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Environmentalists, state settle differences over hazardous waste site

The commercialism of Kettleman City’s southern section along Highway 41 can be seen from beneath the Interstate 5 overpass looking into the southern San Joaquin Valley.
The commercialism of Kettleman City’s southern section along Highway 41 can be seen from beneath the Interstate 5 overpass looking into the southern San Joaquin Valley. Fresno Bee file

Maricela Mares-Alatorre has lived in Kettleman City since she was a child, and she has spent much of her life fighting for environmental justice.

“We are living next to a toxic waste dump. There’s arsenic in the water. There are pesticides in the fields,” she said. “There are layers of exposure. We are in the top 10 percent of environmentally vulnerable communities in the state.”

Now she can claim a victory.

In what both sides are calling “historic,” state agencies and environmental justice groups settled an administrative civil rights complaint filed with the federal Environmental Protection Agency that objected to how some Kettleman City residents were treated in the permitting process for Chemical Waste Management Inc.’s hazardous waste landfill near Kettleman City.

“It’s the first such settlement with a state agency anywhere,” said attorney Ilene Jacobs at California Rural Legal Assistance, which represented one of the environmental groups.

The players for the state are the Department of Toxic Substances Control and the California Environmental Protection Agency, while the environmental groups are Greenaction for Health and Environmental Justice based in San Francisco and El Pueblo para el Aire y Aqua Limpia de Kettleman City (People for Clean Air and Water of Kettleman City).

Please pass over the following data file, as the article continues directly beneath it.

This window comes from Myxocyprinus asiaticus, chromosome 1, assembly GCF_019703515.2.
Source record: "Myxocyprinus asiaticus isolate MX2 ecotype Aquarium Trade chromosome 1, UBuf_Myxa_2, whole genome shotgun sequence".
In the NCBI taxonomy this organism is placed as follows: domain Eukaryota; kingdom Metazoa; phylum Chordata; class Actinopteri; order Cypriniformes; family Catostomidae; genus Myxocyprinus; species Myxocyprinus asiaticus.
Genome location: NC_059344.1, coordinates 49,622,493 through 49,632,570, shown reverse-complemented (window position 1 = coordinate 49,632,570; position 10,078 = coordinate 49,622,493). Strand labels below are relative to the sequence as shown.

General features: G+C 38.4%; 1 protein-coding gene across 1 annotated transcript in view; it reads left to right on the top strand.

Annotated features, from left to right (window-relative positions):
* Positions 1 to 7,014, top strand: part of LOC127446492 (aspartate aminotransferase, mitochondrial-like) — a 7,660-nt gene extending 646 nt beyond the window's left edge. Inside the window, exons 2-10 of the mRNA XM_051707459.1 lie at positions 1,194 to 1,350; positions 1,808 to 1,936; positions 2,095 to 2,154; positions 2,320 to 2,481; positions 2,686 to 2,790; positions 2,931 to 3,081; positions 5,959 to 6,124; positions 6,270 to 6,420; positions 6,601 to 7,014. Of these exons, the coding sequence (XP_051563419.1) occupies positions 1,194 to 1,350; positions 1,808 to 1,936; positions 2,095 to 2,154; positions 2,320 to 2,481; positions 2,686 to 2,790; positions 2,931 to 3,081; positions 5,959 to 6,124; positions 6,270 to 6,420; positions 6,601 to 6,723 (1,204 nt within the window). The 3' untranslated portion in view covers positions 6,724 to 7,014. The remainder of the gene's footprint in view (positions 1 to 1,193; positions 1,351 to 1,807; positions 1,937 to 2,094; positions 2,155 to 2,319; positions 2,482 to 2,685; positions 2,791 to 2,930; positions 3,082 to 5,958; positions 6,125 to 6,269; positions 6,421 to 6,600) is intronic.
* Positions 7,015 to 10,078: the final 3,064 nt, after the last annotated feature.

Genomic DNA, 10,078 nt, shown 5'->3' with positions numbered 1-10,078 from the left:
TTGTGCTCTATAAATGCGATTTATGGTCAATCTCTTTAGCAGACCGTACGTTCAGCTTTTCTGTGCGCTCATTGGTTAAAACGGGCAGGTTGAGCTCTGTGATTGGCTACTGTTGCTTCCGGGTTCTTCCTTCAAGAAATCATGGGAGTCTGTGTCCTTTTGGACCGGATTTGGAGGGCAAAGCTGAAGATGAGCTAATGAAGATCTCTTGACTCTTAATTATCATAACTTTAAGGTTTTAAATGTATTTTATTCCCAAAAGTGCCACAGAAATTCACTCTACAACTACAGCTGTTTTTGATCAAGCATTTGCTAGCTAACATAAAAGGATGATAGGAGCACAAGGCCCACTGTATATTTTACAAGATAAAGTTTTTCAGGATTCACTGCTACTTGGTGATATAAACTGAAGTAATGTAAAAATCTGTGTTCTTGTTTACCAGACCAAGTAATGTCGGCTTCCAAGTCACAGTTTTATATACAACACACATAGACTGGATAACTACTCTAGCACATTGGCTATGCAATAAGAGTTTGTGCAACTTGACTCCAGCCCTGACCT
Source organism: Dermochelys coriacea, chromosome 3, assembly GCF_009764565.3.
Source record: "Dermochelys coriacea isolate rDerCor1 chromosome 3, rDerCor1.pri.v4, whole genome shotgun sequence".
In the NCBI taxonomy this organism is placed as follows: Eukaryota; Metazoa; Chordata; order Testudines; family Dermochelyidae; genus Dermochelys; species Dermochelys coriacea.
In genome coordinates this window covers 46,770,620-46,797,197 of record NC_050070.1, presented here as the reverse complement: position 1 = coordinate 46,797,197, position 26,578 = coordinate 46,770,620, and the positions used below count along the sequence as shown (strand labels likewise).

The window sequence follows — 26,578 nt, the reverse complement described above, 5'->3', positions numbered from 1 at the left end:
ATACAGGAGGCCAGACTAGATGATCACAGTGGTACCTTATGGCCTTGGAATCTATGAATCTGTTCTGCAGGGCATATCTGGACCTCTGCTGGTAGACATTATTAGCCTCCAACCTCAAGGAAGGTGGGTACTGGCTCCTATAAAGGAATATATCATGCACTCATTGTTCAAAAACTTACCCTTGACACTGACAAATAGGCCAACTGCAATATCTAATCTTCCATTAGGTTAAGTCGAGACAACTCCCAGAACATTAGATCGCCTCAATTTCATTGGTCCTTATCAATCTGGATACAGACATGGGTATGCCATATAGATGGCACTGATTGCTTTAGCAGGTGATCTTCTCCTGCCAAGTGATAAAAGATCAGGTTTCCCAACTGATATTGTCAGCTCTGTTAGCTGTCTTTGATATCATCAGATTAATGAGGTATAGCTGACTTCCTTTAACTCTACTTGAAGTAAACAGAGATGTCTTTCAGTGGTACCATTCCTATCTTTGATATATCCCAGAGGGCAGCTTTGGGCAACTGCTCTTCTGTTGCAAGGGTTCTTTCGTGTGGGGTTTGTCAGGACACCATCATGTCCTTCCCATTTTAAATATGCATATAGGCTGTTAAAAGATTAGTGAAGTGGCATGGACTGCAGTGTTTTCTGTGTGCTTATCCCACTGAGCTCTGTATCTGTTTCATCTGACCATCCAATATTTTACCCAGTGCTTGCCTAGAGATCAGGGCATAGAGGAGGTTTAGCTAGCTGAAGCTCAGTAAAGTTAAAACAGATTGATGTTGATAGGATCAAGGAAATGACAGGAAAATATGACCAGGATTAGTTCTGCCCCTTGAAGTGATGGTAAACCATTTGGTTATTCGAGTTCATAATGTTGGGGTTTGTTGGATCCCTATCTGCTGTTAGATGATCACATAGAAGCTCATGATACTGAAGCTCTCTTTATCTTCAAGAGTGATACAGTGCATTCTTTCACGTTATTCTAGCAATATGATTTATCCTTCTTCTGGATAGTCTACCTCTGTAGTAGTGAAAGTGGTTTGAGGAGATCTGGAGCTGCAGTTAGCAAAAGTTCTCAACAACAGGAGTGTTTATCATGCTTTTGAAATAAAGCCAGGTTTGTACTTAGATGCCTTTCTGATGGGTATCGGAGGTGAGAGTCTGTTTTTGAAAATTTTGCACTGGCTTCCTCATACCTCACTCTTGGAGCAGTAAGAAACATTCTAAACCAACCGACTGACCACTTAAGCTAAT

It’s the first such settlement with a state agency anywhere.

Ilene Jacobs, California Rural Legal Assistance

Under the settlement agreement, the state agencies promised to account for language barriers when it reviews the landfill’s operating permit renewal application, as well as keep the community informed about government actions and look for ways to improve public health in the area, especially air and water quality.

Additionally, both the state agencies and the environmental justice groups said they would try to solve future disputes informally and quickly.

Mares-Alatorre sat in on the talks, and her signature is on the agreement.

The federal EPA, which provided the mediator, said in a statement that it “encourages the use of informal resolution techniques” and found the terms of the agreement to be acceptable.

The complaint was filed by the environmental justice advocates with the EPA’s Office of Civil Rights under Title VI of the federal Civil Rights Act, which bans discrimination based on race, color or national origin and applies to programs that get federal funding.

The Department of Toxic Substances Control and the California Environmental Protection Agency get such funding.

Kettleman City is a small town in western Kings County on Interstate 5 best known to travelers as a place to stop for gas or fast food.

The town of approximately 1,500 was once home to oil field workers – one of the streets is named General Petroleum – but in recent decades has been home to farmworkers, many of whom speak only Spanish.

Several years ago, Kettleman City was thrust into prominence when babies were born with severe facial birth defects, and some died.

Chemical Waste Management’s nearby hazardous waste landfill was scrutinized by the Environmental Protection Agency – Jared Blumenfeld, former regional administrator of the EPA’s office in San Francisco, visited Kettleman City and met privately with several families – but no link between the landfill and the birth defects was established.

We are living next to a toxic waste dump. There’s arsenic in the water. There are pesticides in the fields.

Maricela Mares-Alatorre, Kettleman City resident

When the landfill received a renewal permit from the Department of Toxic Substances Control, Greenaction and El Pueblo challenged the renewal by filing a civil rights complaint with the federal EPA.